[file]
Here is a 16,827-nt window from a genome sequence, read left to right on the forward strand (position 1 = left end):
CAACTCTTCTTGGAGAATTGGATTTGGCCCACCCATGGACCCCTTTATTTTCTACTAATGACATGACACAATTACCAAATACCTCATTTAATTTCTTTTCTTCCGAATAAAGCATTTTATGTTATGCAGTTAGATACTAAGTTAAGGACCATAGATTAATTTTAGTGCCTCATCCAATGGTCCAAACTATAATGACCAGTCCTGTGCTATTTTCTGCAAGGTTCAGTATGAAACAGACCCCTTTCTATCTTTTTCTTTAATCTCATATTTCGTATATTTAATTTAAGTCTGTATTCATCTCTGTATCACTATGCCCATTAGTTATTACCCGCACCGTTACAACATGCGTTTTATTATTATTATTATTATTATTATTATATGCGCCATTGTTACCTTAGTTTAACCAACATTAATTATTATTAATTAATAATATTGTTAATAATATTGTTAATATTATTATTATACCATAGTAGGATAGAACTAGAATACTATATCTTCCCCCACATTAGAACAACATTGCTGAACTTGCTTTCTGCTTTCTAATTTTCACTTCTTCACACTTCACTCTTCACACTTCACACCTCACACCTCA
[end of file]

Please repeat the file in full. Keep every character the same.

Here is a 16,827-nt window from a genome sequence, read left to right on the forward strand (position 1 = left end):
CAACTCTTCTTGGAGAATTGGATTTGGCCCACCCATGGACCCCTTTATTTTCTACTAATGACATGACACAATTACCAAATACCTCATTTAATTTCTTTTCTTCCGAATAAAGCATTTTATGTTATGCAGTTAGATACTAAGTTAAGGACCATAGATTAATTTTAGTGCCTCATCCAATGGTCCAAACTATAATGACCAGTCCTGTGCTATTTTCTGCAAGGTTCAGTATGAAACAGACCCCTTTCTATCTTTTTCTTTAATCTCATATTTCGTATATTTAATTTAAGTCTGTATTCATCTCTGTATCACTATGCCCATTAGTTATTACCCGCACCGTTACAACATGCGTTTTATTATTATTATTATTATTATTATTATATGCGCCATTGTTACCTTAGTTTAACCAACATTAATTATTATTAATTAATAATATTGTTAATAATATTGTTAATATTATTATTATACCATAGTAGGATAGAACTAGAATACTATATCTTCCCCCACATTAGAACAACATTGCTGAACTTGCTTTCTGCTTTCTAATTTTCACTTCTTCACACTTCACTCTTCACACTTCACACCTCACACCTCA